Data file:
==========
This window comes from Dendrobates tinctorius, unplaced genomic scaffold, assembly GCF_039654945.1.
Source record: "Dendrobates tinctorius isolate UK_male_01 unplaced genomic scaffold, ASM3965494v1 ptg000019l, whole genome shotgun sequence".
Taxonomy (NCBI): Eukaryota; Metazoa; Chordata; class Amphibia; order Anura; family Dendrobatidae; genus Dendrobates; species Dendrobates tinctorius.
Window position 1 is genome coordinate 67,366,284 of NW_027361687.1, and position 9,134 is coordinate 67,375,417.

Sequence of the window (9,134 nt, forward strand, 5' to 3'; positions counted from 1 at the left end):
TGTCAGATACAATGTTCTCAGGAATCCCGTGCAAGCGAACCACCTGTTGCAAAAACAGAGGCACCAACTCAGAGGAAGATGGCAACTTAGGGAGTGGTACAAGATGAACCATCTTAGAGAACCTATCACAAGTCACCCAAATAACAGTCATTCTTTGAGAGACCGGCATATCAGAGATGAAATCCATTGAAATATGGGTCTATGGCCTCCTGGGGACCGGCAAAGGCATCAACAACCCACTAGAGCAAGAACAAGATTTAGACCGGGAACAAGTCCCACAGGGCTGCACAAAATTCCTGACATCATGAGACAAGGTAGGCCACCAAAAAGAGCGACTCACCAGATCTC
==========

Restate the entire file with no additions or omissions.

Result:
This window comes from Dendrobates tinctorius, unplaced genomic scaffold, assembly GCF_039654945.1.
Source record: "Dendrobates tinctorius isolate UK_male_01 unplaced genomic scaffold, ASM3965494v1 ptg000019l, whole genome shotgun sequence".
Taxonomy (NCBI): Eukaryota; Metazoa; Chordata; class Amphibia; order Anura; family Dendrobatidae; genus Dendrobates; species Dendrobates tinctorius.
Window position 1 is genome coordinate 67,366,284 of NW_027361687.1, and position 9,134 is coordinate 67,375,417.

Sequence of the window (9,134 nt, forward strand, 5' to 3'; positions counted from 1 at the left end):
TGTCAGATACAATGTTCTCAGGAATCCCGTGCAAGCGAACCACCTGTTGCAAAAACAGAGGCACCAACTCAGAGGAAGATGGCAACTTAGGGAGTGGTACAAGATGAACCATCTTAGAGAACCTATCACAAGTCACCCAAATAACAGTCATTCTTTGAGAGACCGGCATATCAGAGATGAAATCCATTGAAATATGGGTCTATGGCCTCCTGGGGACCGGCAAAGGCATCAACAACCCACTAGAGCAAGAACAAGATTTAGACCGGGAACAAGTCCCACAGGGCTGCACAAAATTCCTGACATCATGAGACAAGGTAGGCCACCAAAAAGAGCGACTCACCAGATCTC